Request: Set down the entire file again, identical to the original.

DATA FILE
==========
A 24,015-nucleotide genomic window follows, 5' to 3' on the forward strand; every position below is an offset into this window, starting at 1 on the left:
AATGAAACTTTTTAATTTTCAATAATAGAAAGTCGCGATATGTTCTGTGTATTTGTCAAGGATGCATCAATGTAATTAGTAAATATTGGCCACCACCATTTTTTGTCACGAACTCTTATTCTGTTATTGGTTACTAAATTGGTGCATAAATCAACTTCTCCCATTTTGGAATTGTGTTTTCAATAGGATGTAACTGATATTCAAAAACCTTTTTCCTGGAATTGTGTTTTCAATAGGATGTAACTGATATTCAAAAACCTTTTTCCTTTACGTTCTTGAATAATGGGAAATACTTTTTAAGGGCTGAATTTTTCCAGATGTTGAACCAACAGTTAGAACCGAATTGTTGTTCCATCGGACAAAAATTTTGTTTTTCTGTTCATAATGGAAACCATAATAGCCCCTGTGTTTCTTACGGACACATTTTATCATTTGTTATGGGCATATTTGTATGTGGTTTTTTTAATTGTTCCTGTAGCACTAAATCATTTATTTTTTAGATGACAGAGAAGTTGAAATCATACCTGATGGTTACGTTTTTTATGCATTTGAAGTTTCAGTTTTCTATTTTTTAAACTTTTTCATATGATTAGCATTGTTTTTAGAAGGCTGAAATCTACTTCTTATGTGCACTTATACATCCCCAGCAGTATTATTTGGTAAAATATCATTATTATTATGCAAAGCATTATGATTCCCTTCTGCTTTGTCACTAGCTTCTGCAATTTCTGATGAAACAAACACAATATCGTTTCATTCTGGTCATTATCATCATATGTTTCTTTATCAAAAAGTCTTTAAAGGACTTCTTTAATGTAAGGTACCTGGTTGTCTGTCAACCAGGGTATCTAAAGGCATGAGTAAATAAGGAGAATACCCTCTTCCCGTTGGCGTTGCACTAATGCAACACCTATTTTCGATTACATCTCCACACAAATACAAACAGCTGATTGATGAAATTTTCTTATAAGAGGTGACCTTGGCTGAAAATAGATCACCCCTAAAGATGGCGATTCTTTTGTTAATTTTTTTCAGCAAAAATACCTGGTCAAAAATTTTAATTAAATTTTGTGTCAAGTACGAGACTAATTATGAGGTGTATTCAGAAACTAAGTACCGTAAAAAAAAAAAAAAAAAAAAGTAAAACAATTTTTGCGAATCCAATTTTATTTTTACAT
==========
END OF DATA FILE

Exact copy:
A 24,015-nucleotide genomic window follows, 5' to 3' on the forward strand; every position below is an offset into this window, starting at 1 on the left:
AATGAAACTTTTTAATTTTCAATAATAGAAAGTCGCGATATGTTCTGTGTATTTGTCAAGGATGCATCAATGTAATTAGTAAATATTGGCCACCACCATTTTTTGTCACGAACTCTTATTCTGTTATTGGTTACTAAATTGGTGCATAAATCAACTTCTCCCATTTTGGAATTGTGTTTTCAATAGGATGTAACTGATATTCAAAAACCTTTTTCCTGGAATTGTGTTTTCAATAGGATGTAACTGATATTCAAAAACCTTTTTCCTTTACGTTCTTGAATAATGGGAAATACTTTTTAAGGGCTGAATTTTTCCAGATGTTGAACCAACAGTTAGAACCGAATTGTTGTTCCATCGGACAAAAATTTTGTTTTTCTGTTCATAATGGAAACCATAATAGCCCCTGTGTTTCTTACGGACACATTTTATCATTTGTTATGGGCATATTTGTATGTGGTTTTTTTAATTGTTCCTGTAGCACTAAATCATTTATTTTTTAGATGACAGAGAAGTTGAAATCATACCTGATGGTTACGTTTTTTATGCATTTGAAGTTTCAGTTTTCTATTTTTTAAACTTTTTCATATGATTAGCATTGTTTTTAGAAGGCTGAAATCTACTTCTTATGTGCACTTATACATCCCCAGCAGTATTATTTGGTAAAATATCATTATTATTATGCAAAGCATTATGATTCCCTTCTGCTTTGTCACTAGCTTCTGCAATTTCTGATGAAACAAACACAATATCGTTTCATTCTGGTCATTATCATCATATGTTTCTTTATCAAAAAGTCTTTAAAGGACTTCTTTAATGTAAGGTACCTGGTTGTCTGTCAACCAGGGTATCTAAAGGCATGAGTAAATAAGGAGAATACCCTCTTCCCGTTGGCGTTGCACTAATGCAACACCTATTTTCGATTACATCTCCACACAAATACAAACAGCTGATTGATGAAATTTTCTTATAAGAGGTGACCTTGGCTGAAAATAGATCACCCCTAAAGATGGCGATTCTTTTGTTAATTTTTTTCAGCAAAAATACCTGGTCAAAAATTTTAATTAAATTTTGTGTCAAGTACGAGACTAATTATGAGGTGTATTCAGAAACTAAGTACCGTAAAAAAAAAAAAAAAAAAAAGTAAAACAATTTTTGCGAATCCAATTTTATTTTTACAT